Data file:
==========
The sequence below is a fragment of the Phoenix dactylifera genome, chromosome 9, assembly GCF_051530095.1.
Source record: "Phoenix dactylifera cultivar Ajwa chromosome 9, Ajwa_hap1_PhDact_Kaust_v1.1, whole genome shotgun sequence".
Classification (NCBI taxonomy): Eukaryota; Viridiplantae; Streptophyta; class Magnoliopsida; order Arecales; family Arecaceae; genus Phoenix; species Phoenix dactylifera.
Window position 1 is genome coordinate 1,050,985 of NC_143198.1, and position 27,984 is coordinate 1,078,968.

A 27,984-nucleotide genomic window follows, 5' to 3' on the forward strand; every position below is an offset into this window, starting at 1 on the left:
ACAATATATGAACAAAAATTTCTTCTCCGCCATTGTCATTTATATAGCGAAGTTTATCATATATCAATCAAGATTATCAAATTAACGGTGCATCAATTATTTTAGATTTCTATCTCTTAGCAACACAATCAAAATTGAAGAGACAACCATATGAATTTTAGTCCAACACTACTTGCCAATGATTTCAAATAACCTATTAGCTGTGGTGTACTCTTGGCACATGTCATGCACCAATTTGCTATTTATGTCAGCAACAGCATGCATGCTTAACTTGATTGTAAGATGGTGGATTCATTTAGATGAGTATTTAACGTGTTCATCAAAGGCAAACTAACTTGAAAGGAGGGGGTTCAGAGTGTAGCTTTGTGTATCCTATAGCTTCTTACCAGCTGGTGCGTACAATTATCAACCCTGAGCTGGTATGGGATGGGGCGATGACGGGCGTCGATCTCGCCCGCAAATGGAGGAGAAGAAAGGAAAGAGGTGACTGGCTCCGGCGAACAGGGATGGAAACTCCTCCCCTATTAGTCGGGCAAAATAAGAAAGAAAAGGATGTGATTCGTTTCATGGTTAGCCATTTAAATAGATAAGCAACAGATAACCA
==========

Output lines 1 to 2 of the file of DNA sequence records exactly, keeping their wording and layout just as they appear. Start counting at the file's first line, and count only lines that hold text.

The sequence below is a fragment of the Phoenix dactylifera genome, chromosome 9, assembly GCF_051530095.1.
Source record: "Phoenix dactylifera cultivar Ajwa chromosome 9, Ajwa_hap1_PhDact_Kaust_v1.1, whole genome shotgun sequence".